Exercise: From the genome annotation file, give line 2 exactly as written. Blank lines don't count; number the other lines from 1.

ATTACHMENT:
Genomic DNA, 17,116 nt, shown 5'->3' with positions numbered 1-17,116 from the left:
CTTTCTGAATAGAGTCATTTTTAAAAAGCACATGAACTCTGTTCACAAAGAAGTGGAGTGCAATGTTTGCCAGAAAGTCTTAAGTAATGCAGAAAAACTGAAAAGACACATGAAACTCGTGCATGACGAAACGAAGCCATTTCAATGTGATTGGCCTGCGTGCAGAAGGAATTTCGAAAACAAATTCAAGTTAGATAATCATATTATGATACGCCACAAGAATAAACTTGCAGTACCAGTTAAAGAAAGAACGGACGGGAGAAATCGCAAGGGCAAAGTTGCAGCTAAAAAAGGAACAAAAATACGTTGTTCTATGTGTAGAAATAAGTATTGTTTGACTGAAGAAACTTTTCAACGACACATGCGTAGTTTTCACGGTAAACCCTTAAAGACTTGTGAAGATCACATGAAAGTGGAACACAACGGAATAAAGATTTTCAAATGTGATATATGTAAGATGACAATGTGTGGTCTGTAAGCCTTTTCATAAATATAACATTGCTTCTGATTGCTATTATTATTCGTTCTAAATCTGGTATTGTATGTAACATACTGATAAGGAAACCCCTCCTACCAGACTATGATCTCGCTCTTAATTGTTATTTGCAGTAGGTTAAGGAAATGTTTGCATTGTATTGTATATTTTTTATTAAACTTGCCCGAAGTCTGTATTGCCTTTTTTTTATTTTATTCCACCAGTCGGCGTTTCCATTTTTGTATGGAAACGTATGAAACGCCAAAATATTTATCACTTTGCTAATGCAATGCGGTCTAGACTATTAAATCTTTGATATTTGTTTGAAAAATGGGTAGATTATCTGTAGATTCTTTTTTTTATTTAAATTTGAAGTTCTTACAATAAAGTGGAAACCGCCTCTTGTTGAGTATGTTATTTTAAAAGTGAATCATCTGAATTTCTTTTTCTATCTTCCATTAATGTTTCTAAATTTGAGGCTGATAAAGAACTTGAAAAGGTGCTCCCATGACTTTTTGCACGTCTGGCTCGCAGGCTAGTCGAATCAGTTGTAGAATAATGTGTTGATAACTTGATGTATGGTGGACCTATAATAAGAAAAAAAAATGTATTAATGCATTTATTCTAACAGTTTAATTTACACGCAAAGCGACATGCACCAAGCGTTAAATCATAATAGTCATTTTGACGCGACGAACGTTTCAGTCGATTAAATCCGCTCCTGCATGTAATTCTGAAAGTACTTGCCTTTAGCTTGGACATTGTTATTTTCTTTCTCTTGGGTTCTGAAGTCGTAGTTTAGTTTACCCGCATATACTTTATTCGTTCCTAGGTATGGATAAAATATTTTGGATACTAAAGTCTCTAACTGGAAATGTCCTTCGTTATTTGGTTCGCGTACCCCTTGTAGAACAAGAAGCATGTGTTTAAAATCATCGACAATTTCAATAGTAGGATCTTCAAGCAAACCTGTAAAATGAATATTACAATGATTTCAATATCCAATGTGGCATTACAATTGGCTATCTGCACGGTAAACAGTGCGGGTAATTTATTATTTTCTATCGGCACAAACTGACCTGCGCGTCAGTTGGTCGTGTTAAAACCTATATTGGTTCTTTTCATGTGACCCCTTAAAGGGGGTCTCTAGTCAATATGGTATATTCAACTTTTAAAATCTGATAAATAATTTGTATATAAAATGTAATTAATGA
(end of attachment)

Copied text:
CTTTCTGAATAGAGTCATTTTTAAAAAGCACATGAACTCTGTTCACAAAGAAGTGGAGTGCAATGTTTGCCAGAAAGTCTTAAGTAATGCAGAAAAACTGAAAAGACACATGAAACTCGTGCATGACGAAACGAAGCCATTTCAATGTGATTGGCCTGCGTGCAGAAGGAATTTCGAAAACAAATTCAAGTTAGATAATCATATTATGATACGCCACAAGAATAAACTTGCAGTACCAGTTAAAGAAAGAACGGACGGGAGAAATCGCAAGGGCAAAGTTGCAGCTAAAAAAGGAACAAAAATACGTTGTTCTATGTGTAGAAATAAGTATTGTTTGACTGAAGAAACTTTTCAACGACACATGCGTAGTTTTCACGGTAAACCCTTAAAGACTTGTGAAGATCACATGAAAGTGGAACACAACGGAATAAAGATTTTCAAATGTGATATATGTAAGATGACAATGTGTGGTCTGTAAGCCTTTTCATAAATATAACATTGCTTCTGATTGCTATTATTATTCGTTCTAAATCTGGTATTGTATGTAACATACTGATAAGGAAACCCCTCCTACCAGACTATGATCTCGCTCTTAATTGTTATTTGCAGTAGGTTAAGGAAATGTTTGCATTGTATTGTATATTTTTTATTAAACTTGCCCGAAGTCTGTATTGCCTTTTTTTTATTTTATTCCACCAGTCGGCGTTTCCATTTTTGTATGGAAACGTATGAAACGCCAAAATATTTATCACTTTGCTAATGCAATGCGGTCTAGACTATTAAATCTTTGATATTTGTTTGAAAAATGGGTAGATTATCTGTAGATTCTTTTTTTTATTTAAATTTGAAGTTCTTACAATAAAGTGGAAACCGCCTCTTGTTGAGTATGTTATTTTAAAAGTGAATCATCTGAATTTCTTTTTCTATCTTCCATTAATGTTTCTAAATTTGAGGCTGATAAAGAACTTGAAAAGGTGCTCCCATGACTTTTTGCACGTCTGGCTCGCAGGCTAGTCGAATCAGTTGTAGAATAATGTGTTGATAACTTGATGTATGGTGGACCTATAATAAGAAAAAAAAATGTATTAATGCATTTATTCTAACAGTTTAATTTACACGCAAAGCGACATGCACCAAGCGTTAAATCATAATAGTCATTTTGACGCGACGAACGTTTCAGTCGATTAAATCCGCTCCTGCATGTAATTCTGAAAGTACTTGCCTTTAGCTTGGACATTGTTATTTTCTTTCTCTTGGGTTCTGAAGTCGTAGTTTAGTTTACCCGCATATACTTTATTCGTTCCTAGGTATGGATAAAATATTTTGGATACTAAAGTCTCTAACTGGAAATGTCCTTCGTTATTTGGTTCGCGTACCCCTTGTAGAACAAGAAGCATGTGTTTAAAATCATCGACAATTTCAATAGTAGGATCTTCAAGCAAACCTGTAAAATGAATATTACAATGATTTCAATATCCAATGTGGCATTACAATTGGCTATCTGCACGGTAAACAGTGCGGGTAATTTATTATTTTCTATCGGCACAAACTGACCTGCGCGTCAGTTGGTCGTGTTAAAACCTATATTGGTTCTTTTCATGTGACCCCTTAAAGGGGGTCTCTAGTCAATATGGTATATTCAACTTTTAAAATCTGATAAATAATTTGTATATAAAATGTAATTAATGA